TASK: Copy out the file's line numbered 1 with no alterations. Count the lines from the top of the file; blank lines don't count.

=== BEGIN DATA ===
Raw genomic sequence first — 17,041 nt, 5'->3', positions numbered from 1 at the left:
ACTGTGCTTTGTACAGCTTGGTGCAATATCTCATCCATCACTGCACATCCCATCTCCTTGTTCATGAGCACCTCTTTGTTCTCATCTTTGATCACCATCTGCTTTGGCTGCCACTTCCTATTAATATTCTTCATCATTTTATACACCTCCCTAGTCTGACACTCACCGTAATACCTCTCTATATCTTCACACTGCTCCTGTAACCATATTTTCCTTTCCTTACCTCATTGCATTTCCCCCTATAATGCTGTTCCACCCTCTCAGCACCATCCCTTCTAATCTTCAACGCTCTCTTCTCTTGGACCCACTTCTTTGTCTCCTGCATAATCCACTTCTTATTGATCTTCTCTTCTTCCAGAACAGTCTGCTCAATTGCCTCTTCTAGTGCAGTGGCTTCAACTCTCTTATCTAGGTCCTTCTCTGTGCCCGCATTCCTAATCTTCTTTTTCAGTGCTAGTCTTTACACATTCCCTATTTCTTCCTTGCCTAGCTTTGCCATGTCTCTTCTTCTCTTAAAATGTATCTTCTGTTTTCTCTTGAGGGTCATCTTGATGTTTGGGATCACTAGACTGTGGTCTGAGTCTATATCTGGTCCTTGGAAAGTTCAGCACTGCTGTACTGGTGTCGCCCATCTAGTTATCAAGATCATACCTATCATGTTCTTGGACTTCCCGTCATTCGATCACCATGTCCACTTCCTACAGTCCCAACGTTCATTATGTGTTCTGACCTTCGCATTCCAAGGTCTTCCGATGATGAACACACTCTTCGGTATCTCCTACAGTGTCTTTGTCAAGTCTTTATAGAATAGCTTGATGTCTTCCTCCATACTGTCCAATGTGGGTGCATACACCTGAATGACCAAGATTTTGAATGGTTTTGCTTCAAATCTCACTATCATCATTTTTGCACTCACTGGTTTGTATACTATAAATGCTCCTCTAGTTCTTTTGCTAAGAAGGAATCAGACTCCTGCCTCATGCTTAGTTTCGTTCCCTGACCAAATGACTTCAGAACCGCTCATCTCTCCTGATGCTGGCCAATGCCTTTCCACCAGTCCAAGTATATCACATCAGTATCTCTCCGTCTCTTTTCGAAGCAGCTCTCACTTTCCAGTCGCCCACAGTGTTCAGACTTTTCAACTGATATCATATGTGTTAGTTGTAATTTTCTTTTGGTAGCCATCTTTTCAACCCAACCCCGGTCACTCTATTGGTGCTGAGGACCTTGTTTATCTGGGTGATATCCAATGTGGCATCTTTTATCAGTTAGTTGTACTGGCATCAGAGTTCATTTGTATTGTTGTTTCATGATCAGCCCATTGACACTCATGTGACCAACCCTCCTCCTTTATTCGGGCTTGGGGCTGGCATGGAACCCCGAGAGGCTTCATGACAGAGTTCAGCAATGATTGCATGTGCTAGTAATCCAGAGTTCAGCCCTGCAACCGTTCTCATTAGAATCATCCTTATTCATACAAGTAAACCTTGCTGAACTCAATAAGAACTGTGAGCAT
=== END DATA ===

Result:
Raw genomic sequence first — 17,041 nt, 5'->3', positions numbered from 1 at the left: